As Trump Faces Charges, Who Is in Control of the Republican Party?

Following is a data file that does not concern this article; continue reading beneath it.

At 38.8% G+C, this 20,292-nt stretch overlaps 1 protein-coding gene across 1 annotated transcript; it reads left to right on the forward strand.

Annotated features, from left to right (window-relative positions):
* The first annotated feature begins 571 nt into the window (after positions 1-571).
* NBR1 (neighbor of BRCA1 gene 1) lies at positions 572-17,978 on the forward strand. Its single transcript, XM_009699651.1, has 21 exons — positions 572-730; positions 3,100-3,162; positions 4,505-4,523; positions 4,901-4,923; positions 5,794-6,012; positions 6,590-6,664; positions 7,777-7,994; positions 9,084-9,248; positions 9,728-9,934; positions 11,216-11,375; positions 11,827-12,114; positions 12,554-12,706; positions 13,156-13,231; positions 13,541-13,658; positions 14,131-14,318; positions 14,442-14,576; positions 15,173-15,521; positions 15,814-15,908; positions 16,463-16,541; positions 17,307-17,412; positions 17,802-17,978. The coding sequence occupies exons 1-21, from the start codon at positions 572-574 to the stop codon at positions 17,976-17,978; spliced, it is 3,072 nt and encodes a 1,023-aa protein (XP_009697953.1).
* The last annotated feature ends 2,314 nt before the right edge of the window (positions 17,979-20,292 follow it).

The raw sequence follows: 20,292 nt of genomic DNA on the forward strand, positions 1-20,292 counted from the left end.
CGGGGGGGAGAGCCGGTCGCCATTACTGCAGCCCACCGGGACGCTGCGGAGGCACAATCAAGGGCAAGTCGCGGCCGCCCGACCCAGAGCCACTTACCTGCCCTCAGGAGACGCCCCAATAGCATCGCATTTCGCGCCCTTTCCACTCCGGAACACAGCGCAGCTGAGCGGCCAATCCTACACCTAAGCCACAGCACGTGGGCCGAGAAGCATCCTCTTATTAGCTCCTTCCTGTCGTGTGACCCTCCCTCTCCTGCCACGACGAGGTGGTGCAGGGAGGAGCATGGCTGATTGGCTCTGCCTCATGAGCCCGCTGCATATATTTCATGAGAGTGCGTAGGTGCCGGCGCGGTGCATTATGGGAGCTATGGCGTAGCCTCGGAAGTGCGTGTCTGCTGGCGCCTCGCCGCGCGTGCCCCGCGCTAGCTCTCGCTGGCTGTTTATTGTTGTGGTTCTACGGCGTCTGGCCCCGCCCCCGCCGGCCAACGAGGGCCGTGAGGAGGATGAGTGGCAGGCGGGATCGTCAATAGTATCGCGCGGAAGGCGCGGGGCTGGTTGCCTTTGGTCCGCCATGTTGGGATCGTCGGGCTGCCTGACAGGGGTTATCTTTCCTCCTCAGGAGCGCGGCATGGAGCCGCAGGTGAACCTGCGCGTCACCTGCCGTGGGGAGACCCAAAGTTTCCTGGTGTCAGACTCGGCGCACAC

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Donald Trump’s arraignment, on Tuesday, spurred a media frenzy that dominated the news. But the week also revealed a vacuum of leadership among current Republican Party leaders. Some G.O.P. members voiced wholehearted support for Trump. Some chose to only condemn the prosecution, in order to appease his followers. Some said nothing at all. One lawmaker who has offered no comment on the indictment so far is Senate Minority Leader Mitch McConnell, who has been absent from the Senate since March 8th, when a fall sent him to the hospital with a concussion. Though the eighty-one-year-old senator has been weighing in on floor debates from rehab and his home, his absence has some colleagues worried about the future of the Party. In this week’s political roundtable, the New Yorker staff writers Susan B. Glasser, Jane Mayer, and Evan Osnos consider who is actually in charge of the Republican Party right now, and where they might be taking it.

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